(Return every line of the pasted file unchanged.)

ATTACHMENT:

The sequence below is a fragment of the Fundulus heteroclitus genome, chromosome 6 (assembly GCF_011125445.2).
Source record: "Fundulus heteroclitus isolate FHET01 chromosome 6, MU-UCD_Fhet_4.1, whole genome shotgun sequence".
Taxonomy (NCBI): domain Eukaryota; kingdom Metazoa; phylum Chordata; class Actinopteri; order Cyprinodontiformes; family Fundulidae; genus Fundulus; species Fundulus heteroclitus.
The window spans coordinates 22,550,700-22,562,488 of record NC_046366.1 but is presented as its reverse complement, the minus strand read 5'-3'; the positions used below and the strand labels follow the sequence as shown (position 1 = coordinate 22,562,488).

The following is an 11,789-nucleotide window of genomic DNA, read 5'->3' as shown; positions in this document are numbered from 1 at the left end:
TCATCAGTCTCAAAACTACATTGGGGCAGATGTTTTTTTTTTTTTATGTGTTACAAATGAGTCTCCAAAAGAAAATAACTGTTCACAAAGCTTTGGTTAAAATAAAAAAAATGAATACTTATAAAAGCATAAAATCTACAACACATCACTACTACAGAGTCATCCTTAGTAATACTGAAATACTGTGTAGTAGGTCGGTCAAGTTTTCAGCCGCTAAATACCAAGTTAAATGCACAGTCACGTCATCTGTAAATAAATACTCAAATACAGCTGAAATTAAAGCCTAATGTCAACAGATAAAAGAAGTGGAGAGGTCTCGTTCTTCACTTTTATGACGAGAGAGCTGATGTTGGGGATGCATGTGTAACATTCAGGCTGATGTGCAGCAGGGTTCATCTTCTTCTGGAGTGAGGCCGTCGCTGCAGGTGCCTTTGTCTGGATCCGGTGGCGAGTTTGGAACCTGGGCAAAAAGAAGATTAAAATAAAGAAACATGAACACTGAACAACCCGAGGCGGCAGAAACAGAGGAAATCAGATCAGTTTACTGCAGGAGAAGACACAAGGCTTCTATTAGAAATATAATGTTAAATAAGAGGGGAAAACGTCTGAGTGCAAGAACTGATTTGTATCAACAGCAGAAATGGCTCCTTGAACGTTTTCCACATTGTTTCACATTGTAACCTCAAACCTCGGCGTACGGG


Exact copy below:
The sequence below is a fragment of the Fundulus heteroclitus genome, chromosome 6 (assembly GCF_011125445.2).
Source record: "Fundulus heteroclitus isolate FHET01 chromosome 6, MU-UCD_Fhet_4.1, whole genome shotgun sequence".
Taxonomy (NCBI): domain Eukaryota; kingdom Metazoa; phylum Chordata; class Actinopteri; order Cyprinodontiformes; family Fundulidae; genus Fundulus; species Fundulus heteroclitus.
The window spans coordinates 22,550,700-22,562,488 of record NC_046366.1 but is presented as its reverse complement, the minus strand read 5'-3'; the positions used below and the strand labels follow the sequence as shown (position 1 = coordinate 22,562,488).

The following is an 11,789-nucleotide window of genomic DNA, read 5'->3' as shown; positions in this document are numbered from 1 at the left end:
TCATCAGTCTCAAAACTACATTGGGGCAGATGTTTTTTTTTTTTTATGTGTTACAAATGAGTCTCCAAAAGAAAATAACTGTTCACAAAGCTTTGGTTAAAATAAAAAAAATGAATACTTATAAAAGCATAAAATCTACAACACATCACTACTACAGAGTCATCCTTAGTAATACTGAAATACTGTGTAGTAGGTCGGTCAAGTTTTCAGCCGCTAAATACCAAGTTAAATGCACAGTCACGTCATCTGTAAATAAATACTCAAATACAGCTGAAATTAAAGCCTAATGTCAACAGATAAAAGAAGTGGAGAGGTCTCGTTCTTCACTTTTATGACGAGAGAGCTGATGTTGGGGATGCATGTGTAACATTCAGGCTGATGTGCAGCAGGGTTCATCTTCTTCTGGAGTGAGGCCGTCGCTGCAGGTGCCTTTGTCTGGATCCGGTGGCGAGTTTGGAACCTGGGCAAAAAGAAGATTAAAATAAAGAAACATGAACACTGAACAACCCGAGGCGGCAGAAACAGAGGAAATCAGATCAGTTTACTGCAGGAGAAGACACAAGGCTTCTATTAGAAATATAATGTTAAATAAGAGGGGAAAACGTCTGAGTGCAAGAACTGATTTGTATCAACAGCAGAAATGGCTCCTTGAACGTTTTCCACATTGTTTCACATTGTAACCTCAAACCTCGGCGTACGGG